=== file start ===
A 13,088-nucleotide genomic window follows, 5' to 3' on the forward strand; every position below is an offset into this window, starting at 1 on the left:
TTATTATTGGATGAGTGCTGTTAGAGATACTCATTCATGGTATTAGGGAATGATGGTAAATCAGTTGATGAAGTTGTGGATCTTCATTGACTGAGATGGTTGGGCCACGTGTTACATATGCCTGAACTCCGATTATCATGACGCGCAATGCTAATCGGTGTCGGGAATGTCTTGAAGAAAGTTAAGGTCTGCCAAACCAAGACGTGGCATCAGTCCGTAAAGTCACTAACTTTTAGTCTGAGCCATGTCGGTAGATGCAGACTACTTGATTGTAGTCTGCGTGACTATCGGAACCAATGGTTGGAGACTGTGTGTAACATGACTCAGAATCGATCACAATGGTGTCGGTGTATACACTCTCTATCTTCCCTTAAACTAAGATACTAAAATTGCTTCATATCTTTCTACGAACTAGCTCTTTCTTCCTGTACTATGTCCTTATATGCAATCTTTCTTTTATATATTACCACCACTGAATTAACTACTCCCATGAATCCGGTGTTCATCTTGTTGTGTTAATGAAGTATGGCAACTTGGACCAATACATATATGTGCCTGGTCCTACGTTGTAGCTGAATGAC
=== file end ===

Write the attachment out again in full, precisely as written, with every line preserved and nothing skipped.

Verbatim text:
A 13,088-nucleotide genomic window follows, 5' to 3' on the forward strand; every position below is an offset into this window, starting at 1 on the left:
TTATTATTGGATGAGTGCTGTTAGAGATACTCATTCATGGTATTAGGGAATGATGGTAAATCAGTTGATGAAGTTGTGGATCTTCATTGACTGAGATGGTTGGGCCACGTGTTACATATGCCTGAACTCCGATTATCATGACGCGCAATGCTAATCGGTGTCGGGAATGTCTTGAAGAAAGTTAAGGTCTGCCAAACCAAGACGTGGCATCAGTCCGTAAAGTCACTAACTTTTAGTCTGAGCCATGTCGGTAGATGCAGACTACTTGATTGTAGTCTGCGTGACTATCGGAACCAATGGTTGGAGACTGTGTGTAACATGACTCAGAATCGATCACAATGGTGTCGGTGTATACACTCTCTATCTTCCCTTAAACTAAGATACTAAAATTGCTTCATATCTTTCTACGAACTAGCTCTTTCTTCCTGTACTATGTCCTTATATGCAATCTTTCTTTTATATATTACCACCACTGAATTAACTACTCCCATGAATCCGGTGTTCATCTTGTTGTGTTAATGAAGTATGGCAACTTGGACCAATACATATATGTGCCTGGTCCTACGTTGTAGCTGAATGAC